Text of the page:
5

Neither genitive nor ablative: secundum takes the accusative, so the phrase would be secundum legem latam. You can usually find which case a preposition takes from its dictionary entry.


4

Henry de Bracton, a medieval English jurist, in his book De Legibus et Consuetudinibus Angliae, defined furtum as follows: … furtum est secundum leges contrectatio rei alienæ fraudulenta animo furandi, invito illo cuius res illa fuerit. … theft is, according to the laws, a deceitful touching of a thing that belongs to someone else with the intent to ...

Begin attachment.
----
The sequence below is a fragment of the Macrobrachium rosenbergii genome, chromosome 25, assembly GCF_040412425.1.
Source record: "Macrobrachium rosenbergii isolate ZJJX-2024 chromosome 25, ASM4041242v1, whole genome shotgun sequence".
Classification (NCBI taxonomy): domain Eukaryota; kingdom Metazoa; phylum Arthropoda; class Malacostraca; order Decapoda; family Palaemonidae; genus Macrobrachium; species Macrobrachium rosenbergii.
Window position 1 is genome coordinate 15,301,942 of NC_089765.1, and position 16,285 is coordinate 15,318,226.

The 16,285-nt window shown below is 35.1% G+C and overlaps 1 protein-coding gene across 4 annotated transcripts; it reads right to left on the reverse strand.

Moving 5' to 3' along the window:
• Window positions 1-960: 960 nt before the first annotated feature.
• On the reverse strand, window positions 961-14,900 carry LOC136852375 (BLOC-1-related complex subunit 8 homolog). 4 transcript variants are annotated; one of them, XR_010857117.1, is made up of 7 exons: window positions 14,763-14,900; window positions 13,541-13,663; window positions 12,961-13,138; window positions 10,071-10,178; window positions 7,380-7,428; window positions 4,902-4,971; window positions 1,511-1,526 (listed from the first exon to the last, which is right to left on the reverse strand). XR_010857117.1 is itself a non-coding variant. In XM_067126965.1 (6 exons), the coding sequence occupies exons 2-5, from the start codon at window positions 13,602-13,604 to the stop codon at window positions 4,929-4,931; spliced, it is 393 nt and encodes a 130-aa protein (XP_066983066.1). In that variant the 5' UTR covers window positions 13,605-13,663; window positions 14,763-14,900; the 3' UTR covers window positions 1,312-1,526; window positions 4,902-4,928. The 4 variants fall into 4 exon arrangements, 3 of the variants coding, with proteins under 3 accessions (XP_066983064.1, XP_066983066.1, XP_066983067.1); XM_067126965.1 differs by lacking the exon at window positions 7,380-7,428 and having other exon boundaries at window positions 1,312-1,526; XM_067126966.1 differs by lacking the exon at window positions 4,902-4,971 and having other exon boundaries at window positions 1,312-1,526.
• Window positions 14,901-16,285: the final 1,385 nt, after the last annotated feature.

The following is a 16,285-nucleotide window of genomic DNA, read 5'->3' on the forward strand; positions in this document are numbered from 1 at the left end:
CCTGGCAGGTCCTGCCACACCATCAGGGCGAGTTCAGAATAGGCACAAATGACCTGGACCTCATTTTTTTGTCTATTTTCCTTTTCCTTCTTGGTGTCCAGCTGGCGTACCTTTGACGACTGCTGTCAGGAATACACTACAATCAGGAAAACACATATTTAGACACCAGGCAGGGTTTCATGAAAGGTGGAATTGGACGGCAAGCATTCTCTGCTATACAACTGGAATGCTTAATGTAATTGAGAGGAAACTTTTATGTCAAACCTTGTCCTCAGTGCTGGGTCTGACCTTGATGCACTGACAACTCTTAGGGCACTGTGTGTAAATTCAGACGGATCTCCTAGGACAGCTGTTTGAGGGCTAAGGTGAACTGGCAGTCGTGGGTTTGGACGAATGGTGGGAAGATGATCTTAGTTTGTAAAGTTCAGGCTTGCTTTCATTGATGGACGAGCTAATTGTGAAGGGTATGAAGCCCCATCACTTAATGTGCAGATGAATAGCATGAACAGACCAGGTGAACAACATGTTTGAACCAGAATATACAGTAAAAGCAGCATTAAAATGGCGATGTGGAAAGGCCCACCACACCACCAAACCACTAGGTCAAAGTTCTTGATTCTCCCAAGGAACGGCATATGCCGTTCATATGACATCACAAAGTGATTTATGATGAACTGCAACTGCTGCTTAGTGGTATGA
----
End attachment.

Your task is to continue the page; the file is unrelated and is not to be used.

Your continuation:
4

The Roman aqueduct is considered one of the greatest inventions of the ancient world. Commenting on this technology, Cicero had the following to say: Adde ductus aquarum, derivationes fluminum, agrorum irrigationes, moles oppositas fluctibus, portus manu factos, quae unde sine hominum opere habere possemus? Ex quibus multisque aliis perspicuum est, ...


2

The adverb comminus should be considered. It literally means "hand-to-hand" or "at hand" and was used especially to describe close combat or contest. Cornelius Nepos: comminus pugnans telis hostium interfectus est which translated to English (J. C. Rolfe): he was slain by the enemy's weapons in hand-to-hand-combat


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